Promotions in the newspaper business typically involve more supervisory responsibilities. For example, a copy editor may become a section editor or be promoted to an assistant city editor position. The opportunity to work at a larger newspaper often is seen as a promotion. For example, many weekly newspaper editors move into junior daily newspaper positions. Occasionally, an editor may move from newspapers to magazines or to broadcast media.

Skilled freelance editors who have access to modern communication technology may work for organizations all over the world. They must purchase their own equipment and supplies and manage all aspects of their businesses, including marketing and accounting.

In Alberta, 76% of people employed as editors work in the following industries:

The employment outlook (PDF) in this occupation will be influenced by a wide variety of factors including:

  • trends and events affecting overall employment (especially in the industries listed above)
  • location in Alberta
  • employment turnover (work opportunities generated by people leaving existing positions)
  • occupational growth (work opportunities resulting from the creation of new positions)
  • size of the occupation.

Employment turnover is expected to increase as members of the baby boom generation retire over the next few years.

Wage & Salary
Updated Jan 30, 2017

Editors
NOC code: 5122

Survey Methodology

Survey Analysis

Overall Wage Details
Average Wage
Average Salary
Hours Per Week

Hourly Wage
For full-time and part-time employees
  • Low
  • High
  • Average
  • Median
Starting
Overall
Top
Wages* Low (5th percentile) High (95th percentile) Average Median
Starting $13.56 $46.15 $31.30 $29.18
Overall $17.21 $53.33 $36.15 $34.24
Top $21.63 $64.05 $47.73 $51.32

Swipe left and right to view all data. Scroll left and right to view all data.

* All wage estimates are hourly except where otherwise indicated. Wages and salaries do not include overtime hours, tips, benefits, profit shares, bonuses (unrelated to production) and other forms of compensation.

C: Lower Reliability
Data Reliability Code Definition

Lower Reliability, represents a CV of between 15.01% and 33.00% and/or if fewer than 20 survey observations and/or if survey observations represent less than 33% of all estimated employment for the occupation.


Industry Information
Public Administration
ALBERTA, ALL INDUSTRIES
Information, Culture, Recreation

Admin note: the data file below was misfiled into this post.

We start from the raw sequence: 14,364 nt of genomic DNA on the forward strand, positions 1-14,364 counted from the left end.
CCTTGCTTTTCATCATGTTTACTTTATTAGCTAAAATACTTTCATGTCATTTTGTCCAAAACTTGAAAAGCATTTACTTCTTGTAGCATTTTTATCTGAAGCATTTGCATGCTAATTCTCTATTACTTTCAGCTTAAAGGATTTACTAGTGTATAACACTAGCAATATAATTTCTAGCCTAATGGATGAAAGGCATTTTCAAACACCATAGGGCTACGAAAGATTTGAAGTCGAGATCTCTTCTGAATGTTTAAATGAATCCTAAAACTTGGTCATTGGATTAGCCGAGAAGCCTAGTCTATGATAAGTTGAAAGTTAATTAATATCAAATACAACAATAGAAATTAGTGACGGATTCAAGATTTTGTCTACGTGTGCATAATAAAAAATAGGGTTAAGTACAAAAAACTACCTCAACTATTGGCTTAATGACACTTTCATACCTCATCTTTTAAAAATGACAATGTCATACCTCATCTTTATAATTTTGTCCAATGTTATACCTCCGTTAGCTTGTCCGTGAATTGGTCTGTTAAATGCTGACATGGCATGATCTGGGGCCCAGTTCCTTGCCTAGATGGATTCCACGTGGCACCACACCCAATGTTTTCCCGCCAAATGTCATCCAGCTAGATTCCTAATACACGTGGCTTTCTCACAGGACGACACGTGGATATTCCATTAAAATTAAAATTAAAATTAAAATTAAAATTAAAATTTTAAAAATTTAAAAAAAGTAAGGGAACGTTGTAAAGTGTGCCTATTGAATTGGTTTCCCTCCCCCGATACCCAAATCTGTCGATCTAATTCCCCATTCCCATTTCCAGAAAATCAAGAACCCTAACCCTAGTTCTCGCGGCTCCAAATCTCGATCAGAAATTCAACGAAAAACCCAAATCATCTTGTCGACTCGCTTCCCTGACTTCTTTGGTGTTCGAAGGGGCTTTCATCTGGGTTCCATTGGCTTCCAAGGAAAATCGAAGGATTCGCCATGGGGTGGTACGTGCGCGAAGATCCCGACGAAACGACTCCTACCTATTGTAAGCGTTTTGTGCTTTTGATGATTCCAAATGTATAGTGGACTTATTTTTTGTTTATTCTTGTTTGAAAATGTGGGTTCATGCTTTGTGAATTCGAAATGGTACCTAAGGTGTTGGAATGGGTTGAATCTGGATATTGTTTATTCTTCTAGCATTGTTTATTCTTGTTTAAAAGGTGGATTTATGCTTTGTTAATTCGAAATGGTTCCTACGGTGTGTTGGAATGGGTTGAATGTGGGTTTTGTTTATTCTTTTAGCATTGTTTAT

Health Care & Social Assistance

Skills Shortage

Employers that Recruited in the Last 2 Years

36%
36%

Recruiting Employers that Experienced Hiring Difficulties

5%
5%

Employers with Unfilled Vacancies of over 4 Months

2%
2%

2015 Vacancy Rate

N/A
Related High School Subjects
  • English Language Arts
  • Social Studies
  • Business, Administration, Finance and IT
    • Management and Marketing
  • Media, Design and Communication Arts
    • Communication Technology
Related Post-Secondary Field of Study
  • Communications
  • Humanities and Languages
  • Social Sciences, Law and Religious Studies
Other Sources of Information
Updated Jan 30, 2017

Alberta Magazine Publishers Association (AMPA) website: www.albertamagazines.com

Alberta Weekly Newspapers Association (AWNA) website: www.awna.com

Cultural Human Resources Council, Careers in Writing and Publishing website: www.culturalhrc.ca

Editors' Association of Canada/Association Canadienne des Reviseurs (EAC/ACR) website: www.editors.ca

Newspapers Canada website: newspaperscanada.ca

Society for Technical Communication (STC), Alberta Chapter website: www.stc-alberta.org

For more information on career planning, education and jobs, visit the Alberta Learning Information Service (ALIS) website, call the Alberta Career Information Hotline toll-free at 1-800-661-3753 or 780-422-4266 in Edmonton, or visit an Alberta Works Centre near you.

Updated Jan 30, 2017. The information contained in this profile is current as of the dates shown. Salary, employment outlook and educational program information may change without notice. It is advised that you confirm this information before making any career decisions.